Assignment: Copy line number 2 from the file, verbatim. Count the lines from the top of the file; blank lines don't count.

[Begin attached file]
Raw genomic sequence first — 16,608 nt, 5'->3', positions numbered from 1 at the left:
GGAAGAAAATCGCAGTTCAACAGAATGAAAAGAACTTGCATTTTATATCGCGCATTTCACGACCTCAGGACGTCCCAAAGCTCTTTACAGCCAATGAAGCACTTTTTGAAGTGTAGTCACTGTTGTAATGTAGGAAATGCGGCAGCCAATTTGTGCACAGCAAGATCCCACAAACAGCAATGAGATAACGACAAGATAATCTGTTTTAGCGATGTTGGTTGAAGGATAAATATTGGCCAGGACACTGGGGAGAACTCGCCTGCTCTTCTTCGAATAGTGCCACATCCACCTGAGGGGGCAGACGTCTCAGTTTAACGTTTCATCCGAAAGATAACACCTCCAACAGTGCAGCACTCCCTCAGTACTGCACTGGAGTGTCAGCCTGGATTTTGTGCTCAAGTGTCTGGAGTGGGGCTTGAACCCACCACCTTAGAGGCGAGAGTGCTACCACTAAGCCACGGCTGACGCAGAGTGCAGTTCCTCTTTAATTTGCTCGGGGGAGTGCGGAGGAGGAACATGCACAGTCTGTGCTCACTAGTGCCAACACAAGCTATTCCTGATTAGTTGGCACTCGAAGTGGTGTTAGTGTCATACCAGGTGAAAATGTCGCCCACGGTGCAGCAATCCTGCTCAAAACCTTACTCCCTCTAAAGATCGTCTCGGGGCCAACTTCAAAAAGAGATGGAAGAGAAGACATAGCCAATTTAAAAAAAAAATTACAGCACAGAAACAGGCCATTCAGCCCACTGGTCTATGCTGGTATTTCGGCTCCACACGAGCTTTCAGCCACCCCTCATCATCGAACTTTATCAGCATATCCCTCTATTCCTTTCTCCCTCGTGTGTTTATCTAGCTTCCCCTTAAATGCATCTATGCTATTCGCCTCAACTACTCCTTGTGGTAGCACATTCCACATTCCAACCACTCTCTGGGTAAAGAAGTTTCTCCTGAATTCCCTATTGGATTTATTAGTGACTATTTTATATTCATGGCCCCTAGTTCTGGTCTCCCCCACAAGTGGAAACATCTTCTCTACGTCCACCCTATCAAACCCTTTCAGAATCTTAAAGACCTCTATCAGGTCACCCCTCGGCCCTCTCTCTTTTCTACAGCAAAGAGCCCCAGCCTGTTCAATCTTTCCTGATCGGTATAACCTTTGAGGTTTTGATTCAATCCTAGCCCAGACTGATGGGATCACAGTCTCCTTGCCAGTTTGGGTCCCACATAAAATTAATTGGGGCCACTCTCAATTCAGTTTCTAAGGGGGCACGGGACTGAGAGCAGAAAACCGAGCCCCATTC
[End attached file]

GGAAGAAAATCGCAGTTCAACAGAATGAAAAGAACTTGCATTTTATATCGCGCATTTCACGACCTCAGGACGTCCCAAAGCTCTTTACAGCCAATGAAGCACTTTTTGAAGTGTAGTCACTGTTGTAATGTAGGAAATGCGGCAGCCAATTTGTGCACAGCAAGATCCCACAAACAGCAATGAGATAACGACAAGATAATCTGTTTTAGCGATGTTGGTTGAAGGATAAATATTGGCCAGGACACTGGGGAGAACTCGCCTGCTCTTCTTCGAATAGTGCCACATCCACCTGAGGGGGCAGACGTCTCAGTTTAACGTTTCATCCGAAAGATAACACCTCCAACAGTGCAGCACTCCCTCAGTACTGCACTGGAGTGTCAGCCTGGATTTTGTGCTCAAGTGTCTGGAGTGGGGCTTGAACCCACCACCTTAGAGGCGAGAGTGCTACCACTAAGCCACGGCTGACGCAGAGTGCAGTTCCTCTTTAATTTGCTCGGGGGAGTGCGGAGGAGGAACATGCACAGTCTGTGCTCACTAGTGCCAACACAAGCTATTCCTGATTAGTTGGCACTCGAAGTGGTGTTAGTGTCATACCAGGTGAAAATGTCGCCCACGGTGCAGCAATCCTGCTCAAAACCTTACTCCCTCTAAAGATCGTCTCGGGGCCAACTTCAAAAAGAGATGGAAGAGAAGACATAGCCAATTTAAAAAAAAAATTACAGCACAGAAACAGGCCATTCAGCCCACTGGTCTATGCTGGTATTTCGGCTCCACACGAGCTTTCAGCCACCCCTCATCATCGAACTTTATCAGCATATCCCTCTATTCCTTTCTCCCTCGTGTGTTTATCTAGCTTCCCCTTAAATGCATCTATGCTATTCGCCTCAACTACTCCTTGTGGTAGCACATTCCACATTCCAACCACTCTCTGGGTAAAGAAGTTTCTCCTGAATTCCCTATTGGATTTATTAGTGACTATTTTATATTCATGGCCCCTAGTTCTGGTCTCCCCCACAAGTGGAAACATCTTCTCTACGTCCACCCTATCAAACCCTTTCAGAATCTTAAAGACCTCTATCAGGTCACCCCTCGGCCCTCTCTCTTTTCTACAGCAAAGAGCCCCAGCCTGTTCAATCTTTCCTGATCGGTATAACCTTTGAGGTTTTGATTCAATCCTAGCCCAGACTGATGGGATCACAGTCTCCTTGCCAGTTTGGGTCCCACATAAAATTAATTGGGGCCACTCTCAATTCAGTTTCTAAGGGGGCACGGGACTGAGAGCAGAAAACCGAGCCCCATTC